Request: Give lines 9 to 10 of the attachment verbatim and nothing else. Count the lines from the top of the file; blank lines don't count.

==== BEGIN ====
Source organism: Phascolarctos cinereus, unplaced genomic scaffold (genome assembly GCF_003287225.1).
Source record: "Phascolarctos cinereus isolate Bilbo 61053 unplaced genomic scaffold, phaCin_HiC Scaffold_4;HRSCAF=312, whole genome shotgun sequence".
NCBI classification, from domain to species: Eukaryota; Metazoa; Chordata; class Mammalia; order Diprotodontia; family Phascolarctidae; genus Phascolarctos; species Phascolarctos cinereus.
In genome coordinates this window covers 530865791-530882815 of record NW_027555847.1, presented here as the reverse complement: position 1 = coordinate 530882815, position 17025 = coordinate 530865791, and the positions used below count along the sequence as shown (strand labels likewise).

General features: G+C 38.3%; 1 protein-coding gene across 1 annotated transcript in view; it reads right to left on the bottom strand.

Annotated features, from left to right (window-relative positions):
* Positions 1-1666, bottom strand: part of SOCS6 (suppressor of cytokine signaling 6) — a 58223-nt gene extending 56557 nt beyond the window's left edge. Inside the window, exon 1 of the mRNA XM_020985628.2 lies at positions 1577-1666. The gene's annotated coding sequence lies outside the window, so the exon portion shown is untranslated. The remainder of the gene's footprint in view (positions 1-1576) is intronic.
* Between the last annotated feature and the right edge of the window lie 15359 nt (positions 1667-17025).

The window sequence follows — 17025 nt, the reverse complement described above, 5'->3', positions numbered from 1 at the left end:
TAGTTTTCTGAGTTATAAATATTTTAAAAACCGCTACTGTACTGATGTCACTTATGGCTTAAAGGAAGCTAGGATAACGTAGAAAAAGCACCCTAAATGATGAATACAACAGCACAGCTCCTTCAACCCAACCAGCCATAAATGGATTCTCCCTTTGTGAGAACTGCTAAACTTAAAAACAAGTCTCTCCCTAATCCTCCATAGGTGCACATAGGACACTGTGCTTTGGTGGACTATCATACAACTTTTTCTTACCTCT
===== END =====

The window sequence follows — 17025 nt, the reverse complement described above, 5'->3', positions numbered from 1 at the left end:
TAGTTTTCTGAGTTATAAATATTTTAAAAACCGCTACTGTACTGATGTCACTTATGGCTTAAAGGAAGCTAGGATAACGTAGAAAAAGCACCCTAAATGATGAATACAACAGCACAGCTCCTTCAACCCAACCAGCCATAAATGGATTCTCCCTTTGTGAGAACTGCTAAACTTAAAAACAAGTCTCTCCCTAATCCTCCATAGGTGCACATAGGACACTGTGCTTTGGTGGACTATCATACAACTTTTTCTTACCTCT